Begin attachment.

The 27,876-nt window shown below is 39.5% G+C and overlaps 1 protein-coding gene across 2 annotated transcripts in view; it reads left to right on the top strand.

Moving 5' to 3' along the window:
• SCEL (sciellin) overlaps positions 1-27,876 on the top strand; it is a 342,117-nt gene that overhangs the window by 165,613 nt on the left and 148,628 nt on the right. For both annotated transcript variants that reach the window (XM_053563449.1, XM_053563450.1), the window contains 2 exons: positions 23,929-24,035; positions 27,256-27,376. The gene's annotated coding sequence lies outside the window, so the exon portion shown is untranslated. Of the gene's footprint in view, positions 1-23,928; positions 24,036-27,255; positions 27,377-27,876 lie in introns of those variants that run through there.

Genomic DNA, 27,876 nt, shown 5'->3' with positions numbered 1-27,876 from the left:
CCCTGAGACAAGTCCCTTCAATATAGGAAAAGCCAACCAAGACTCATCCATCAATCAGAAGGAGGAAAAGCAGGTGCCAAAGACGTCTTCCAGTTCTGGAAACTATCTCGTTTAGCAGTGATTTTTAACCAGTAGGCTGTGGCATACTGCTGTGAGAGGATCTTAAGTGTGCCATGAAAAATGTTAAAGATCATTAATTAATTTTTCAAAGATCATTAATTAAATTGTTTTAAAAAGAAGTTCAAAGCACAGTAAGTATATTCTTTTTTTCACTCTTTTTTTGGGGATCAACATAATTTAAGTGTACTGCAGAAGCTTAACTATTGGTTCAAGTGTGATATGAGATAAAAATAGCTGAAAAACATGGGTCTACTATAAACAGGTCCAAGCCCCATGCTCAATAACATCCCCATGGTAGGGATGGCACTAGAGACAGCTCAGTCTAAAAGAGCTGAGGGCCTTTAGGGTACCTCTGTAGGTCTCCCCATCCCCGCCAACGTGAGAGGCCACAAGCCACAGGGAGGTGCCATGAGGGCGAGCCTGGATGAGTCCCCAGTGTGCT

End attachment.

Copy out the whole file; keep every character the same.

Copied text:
The 27,876-nt window shown below is 39.5% G+C and overlaps 1 protein-coding gene across 2 annotated transcripts in view; it reads left to right on the top strand.

Moving 5' to 3' along the window:
• SCEL (sciellin) overlaps positions 1-27,876 on the top strand; it is a 342,117-nt gene that overhangs the window by 165,613 nt on the left and 148,628 nt on the right. For both annotated transcript variants that reach the window (XM_053563449.1, XM_053563450.1), the window contains 2 exons: positions 23,929-24,035; positions 27,256-27,376. The gene's annotated coding sequence lies outside the window, so the exon portion shown is untranslated. Of the gene's footprint in view, positions 1-23,928; positions 24,036-27,255; positions 27,377-27,876 lie in introns of those variants that run through there.

Genomic DNA, 27,876 nt, shown 5'->3' with positions numbered 1-27,876 from the left:
CCCTGAGACAAGTCCCTTCAATATAGGAAAAGCCAACCAAGACTCATCCATCAATCAGAAGGAGGAAAAGCAGGTGCCAAAGACGTCTTCCAGTTCTGGAAACTATCTCGTTTAGCAGTGATTTTTAACCAGTAGGCTGTGGCATACTGCTGTGAGAGGATCTTAAGTGTGCCATGAAAAATGTTAAAGATCATTAATTAATTTTTCAAAGATCATTAATTAAATTGTTTTAAAAAGAAGTTCAAAGCACAGTAAGTATATTCTTTTTTTCACTCTTTTTTTGGGGATCAACATAATTTAAGTGTACTGCAGAAGCTTAACTATTGGTTCAAGTGTGATATGAGATAAAAATAGCTGAAAAACATGGGTCTACTATAAACAGGTCCAAGCCCCATGCTCAATAACATCCCCATGGTAGGGATGGCACTAGAGACAGCTCAGTCTAAAAGAGCTGAGGGCCTTTAGGGTACCTCTGTAGGTCTCCCCATCCCCGCCAACGTGAGAGGCCACAAGCCACAGGGAGGTGCCATGAGGGCGAGCCTGGATGAGTCCCCAGTGTGCT